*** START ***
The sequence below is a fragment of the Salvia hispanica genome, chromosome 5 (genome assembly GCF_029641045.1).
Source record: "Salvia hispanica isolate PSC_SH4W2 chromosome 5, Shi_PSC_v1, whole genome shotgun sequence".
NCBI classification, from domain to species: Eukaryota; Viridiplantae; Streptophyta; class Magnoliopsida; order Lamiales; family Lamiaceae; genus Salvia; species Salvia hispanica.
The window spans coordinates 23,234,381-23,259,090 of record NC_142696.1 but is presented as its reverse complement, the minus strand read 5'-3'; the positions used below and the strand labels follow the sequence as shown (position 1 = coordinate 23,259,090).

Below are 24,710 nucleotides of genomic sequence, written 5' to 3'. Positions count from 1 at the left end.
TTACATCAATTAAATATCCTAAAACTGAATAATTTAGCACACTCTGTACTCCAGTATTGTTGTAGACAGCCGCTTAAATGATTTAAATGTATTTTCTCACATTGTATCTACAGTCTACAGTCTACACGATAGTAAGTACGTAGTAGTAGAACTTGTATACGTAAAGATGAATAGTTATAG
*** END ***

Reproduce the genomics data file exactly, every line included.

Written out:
The sequence below is a fragment of the Salvia hispanica genome, chromosome 5 (genome assembly GCF_029641045.1).
Source record: "Salvia hispanica isolate PSC_SH4W2 chromosome 5, Shi_PSC_v1, whole genome shotgun sequence".
NCBI classification, from domain to species: Eukaryota; Viridiplantae; Streptophyta; class Magnoliopsida; order Lamiales; family Lamiaceae; genus Salvia; species Salvia hispanica.
The window spans coordinates 23,234,381-23,259,090 of record NC_142696.1 but is presented as its reverse complement, the minus strand read 5'-3'; the positions used below and the strand labels follow the sequence as shown (position 1 = coordinate 23,259,090).

Below are 24,710 nucleotides of genomic sequence, written 5' to 3'. Positions count from 1 at the left end.
TTACATCAATTAAATATCCTAAAACTGAATAATTTAGCACACTCTGTACTCCAGTATTGTTGTAGACAGCCGCTTAAATGATTTAAATGTATTTTCTCACATTGTATCTACAGTCTACAGTCTACACGATAGTAAGTACGTAGTAGTAGAACTTGTATACGTAAAGATGAATAGTTATAG